HuG: I clearly recall thinking while watching the first Bourne film at the cinema in 2002 that I was watching a ‘new Bond,’ as it represented something that the Bond franchise was lacking at that stage.  Bond had become very moribund and kind of interchangeable with other action franchises like Die Hard.

When I saw Casino Royale in 2006, it was clear from the first vicious bathroom fight sequence how much the reimagining of Bond had been influenced by the Bourne franchise. What’s your take on that influence as someone who worked on both the Daniel Craig Bonds and on The Bourne Ultimatum?

GF: That was actually me in that fight sequence.  The buzz around at that particular time was that Casino Royale very much had to live up to what Bourne was establishing. It was a very conscious move on their part to being Daniel in and give it that edge, and that darker, more aggressive feel. It worked.

HuG: It sure did. Sometimes that’s all it takes to initiate change within a genre, one film that reimagines the style of a genre or the way its narrative is presented, and then imitation becomes the sincerest form of flattery.

GF: The business did it again with the reinvention of Sherlock Holmes.

HuG: The Batman films must have been quite extraordinary to work on.

GF: They were, especially the first one because it was shot, for the most part, entirely indoors at Cardington, which was a mind-blowing experience.  To be inside that old Zeppelin hanger with the streets of New York in front of you, roads and stop signs and monorails and skyscrapers, the whole thing situated in the unlikely location of Bedfordshire, it was very interesting.  It was also incredibly interesting to work for someone like Chris Nolan, who’s so in control of his environment and knows exactly what he wants.  It was an honour to have been part of that.

HuG: Have you ever witnessed or been party to an incident in which an actor insists on doing his own stunt or stunts, despite the fact that it’s clearly not a wise thing for the person a film may rest upon to put himself at risk?

GF: I haven’t witnessed it myself. I was aware of an actor who reacted in a seemingly unreasonable way at something that he was doing, resulting in him getting a bang to the arm. This was someone who was of very high stature at the time and he reacted in a very irrational, childish way, and stormed off leaving everybody sitting around looking at each other feeling sort of bewildered.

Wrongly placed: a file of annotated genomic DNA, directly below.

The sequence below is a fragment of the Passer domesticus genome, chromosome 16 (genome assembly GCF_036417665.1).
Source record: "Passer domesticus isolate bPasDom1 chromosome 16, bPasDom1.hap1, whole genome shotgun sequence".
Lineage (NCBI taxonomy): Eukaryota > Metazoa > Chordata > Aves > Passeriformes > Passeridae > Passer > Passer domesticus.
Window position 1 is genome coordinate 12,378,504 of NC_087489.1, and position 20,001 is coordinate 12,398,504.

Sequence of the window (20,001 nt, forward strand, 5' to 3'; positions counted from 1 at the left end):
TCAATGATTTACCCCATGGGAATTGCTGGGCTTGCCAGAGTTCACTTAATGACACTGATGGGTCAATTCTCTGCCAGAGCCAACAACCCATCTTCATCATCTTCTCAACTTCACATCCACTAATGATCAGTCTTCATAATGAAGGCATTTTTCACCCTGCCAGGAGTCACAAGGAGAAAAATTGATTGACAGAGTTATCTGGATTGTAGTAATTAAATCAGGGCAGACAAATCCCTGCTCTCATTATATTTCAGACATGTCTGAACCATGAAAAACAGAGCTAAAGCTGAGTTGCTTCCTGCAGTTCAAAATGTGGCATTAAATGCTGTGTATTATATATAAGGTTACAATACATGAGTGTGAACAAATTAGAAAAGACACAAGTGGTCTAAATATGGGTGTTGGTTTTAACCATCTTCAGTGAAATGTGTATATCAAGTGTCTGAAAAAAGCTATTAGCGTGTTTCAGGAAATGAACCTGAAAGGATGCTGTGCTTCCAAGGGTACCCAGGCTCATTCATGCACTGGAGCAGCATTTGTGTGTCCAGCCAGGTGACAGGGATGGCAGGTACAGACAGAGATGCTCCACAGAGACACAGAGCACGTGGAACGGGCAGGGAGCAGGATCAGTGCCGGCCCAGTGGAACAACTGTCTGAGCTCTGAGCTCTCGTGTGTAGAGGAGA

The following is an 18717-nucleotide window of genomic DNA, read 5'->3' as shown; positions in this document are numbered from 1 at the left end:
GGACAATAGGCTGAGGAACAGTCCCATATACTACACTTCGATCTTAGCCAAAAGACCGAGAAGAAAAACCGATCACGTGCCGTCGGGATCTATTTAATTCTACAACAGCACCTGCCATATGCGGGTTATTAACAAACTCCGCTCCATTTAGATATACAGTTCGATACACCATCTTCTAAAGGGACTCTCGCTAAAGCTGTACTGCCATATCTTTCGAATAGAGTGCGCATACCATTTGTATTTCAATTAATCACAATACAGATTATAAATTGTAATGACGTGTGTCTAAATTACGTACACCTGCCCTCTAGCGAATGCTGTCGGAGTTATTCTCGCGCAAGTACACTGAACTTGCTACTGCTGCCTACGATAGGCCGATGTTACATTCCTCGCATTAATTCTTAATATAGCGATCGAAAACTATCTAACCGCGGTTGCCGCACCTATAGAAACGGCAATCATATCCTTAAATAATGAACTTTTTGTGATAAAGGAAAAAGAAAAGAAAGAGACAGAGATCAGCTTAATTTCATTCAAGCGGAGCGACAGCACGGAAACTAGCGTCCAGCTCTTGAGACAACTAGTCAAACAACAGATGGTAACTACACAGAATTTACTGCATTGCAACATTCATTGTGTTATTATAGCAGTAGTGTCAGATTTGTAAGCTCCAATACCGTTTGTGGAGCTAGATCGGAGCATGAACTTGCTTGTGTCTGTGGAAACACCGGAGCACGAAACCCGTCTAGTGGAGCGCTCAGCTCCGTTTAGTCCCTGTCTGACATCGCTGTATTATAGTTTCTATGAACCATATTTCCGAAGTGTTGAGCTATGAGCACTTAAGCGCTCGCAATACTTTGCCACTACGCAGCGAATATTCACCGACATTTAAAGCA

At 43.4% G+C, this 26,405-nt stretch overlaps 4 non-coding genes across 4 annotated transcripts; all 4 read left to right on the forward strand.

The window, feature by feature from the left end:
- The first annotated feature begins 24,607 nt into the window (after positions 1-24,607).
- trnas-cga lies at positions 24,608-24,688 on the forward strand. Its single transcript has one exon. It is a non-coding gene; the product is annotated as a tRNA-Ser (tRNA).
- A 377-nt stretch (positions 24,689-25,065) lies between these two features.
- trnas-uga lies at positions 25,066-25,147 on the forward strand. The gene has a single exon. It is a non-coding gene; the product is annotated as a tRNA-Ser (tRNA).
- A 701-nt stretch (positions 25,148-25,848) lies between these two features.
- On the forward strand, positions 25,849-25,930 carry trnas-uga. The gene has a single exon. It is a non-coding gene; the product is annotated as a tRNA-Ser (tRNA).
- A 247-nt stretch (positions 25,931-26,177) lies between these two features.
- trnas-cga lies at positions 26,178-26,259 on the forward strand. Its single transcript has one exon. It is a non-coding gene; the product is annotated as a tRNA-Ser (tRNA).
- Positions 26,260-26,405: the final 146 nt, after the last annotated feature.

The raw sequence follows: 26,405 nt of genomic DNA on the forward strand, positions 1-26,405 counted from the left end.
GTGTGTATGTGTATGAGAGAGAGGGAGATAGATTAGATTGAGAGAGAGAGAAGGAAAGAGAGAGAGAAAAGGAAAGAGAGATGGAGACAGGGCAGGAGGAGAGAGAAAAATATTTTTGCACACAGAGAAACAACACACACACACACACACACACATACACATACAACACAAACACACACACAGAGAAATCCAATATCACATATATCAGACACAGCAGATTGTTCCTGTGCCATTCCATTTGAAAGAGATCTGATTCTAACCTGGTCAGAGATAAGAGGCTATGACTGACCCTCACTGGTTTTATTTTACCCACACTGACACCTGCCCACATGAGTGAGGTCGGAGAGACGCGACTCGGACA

I’ve been very fortunate to have always had experiences with people who know their limits, and who seem to have their egos in check. They also appreciate that you’re there to do a job as much as they’re there to do a job, and if it’s not crucial to the action, i.e. you can’t really tell if it’s them or not, most of the time the actor will simply say ‘OK, it’s over to you’ and walk away from it and leave you to it.

Daniel Craig is not the biggest fan of heights, yet we had him doing some stuff on Quantum jumping out of windows towards the roofs of oncoming buses, and jumping gaps in the streets of Sienna. He really had to overcome quite a lot to be able to do it, really testing himself by getting out there and doing it. You can clearly see that it’s him doing those things, which is equally impressive. I’ve had a number of people ask me who did the Quantum bits in the streets of Sienna, and when I tell them it was Daniel they are really quite shocked.

As I say I have been pretty lucky not to have to deal with the egos. I do know a pretty funny story I was told by a stunt guy I know in the UK. He was introduced to an actor that he was going to be doubling and the actor basically took the stance when meeting this guy, he shook his hand and said ‘Yeah, I like to do all my own stunts,’ in a really serious tone, to which my friend responded ‘Yeah, I normally like to do all my own acting.’

Due Date is out on DVD and Blu-ray on February 28th

Due Date iPad Competition QUESTION 2:

Complete the following movie title:

‘Mad Max 2: The ____ Warrior’

Make a note of the answer and then click here to find the final question.

To find out more about the HeyUGuys iPad Due Date competition click here.

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I've worked in entertainment product development and sales & marketing in the U.S., UK and my native Canada for over 20 years, and have been a part of many changes during that time (I've overseen home entertainment releases on VHS, LaserDisc, DVD and Blu-ray). I've also written and commentated about film and music for many outlets over the years. The first film I saw in the cinema was Mary Poppins, some time in the mid-60s: I was hooked. My love of the moving image remains as strong as ever.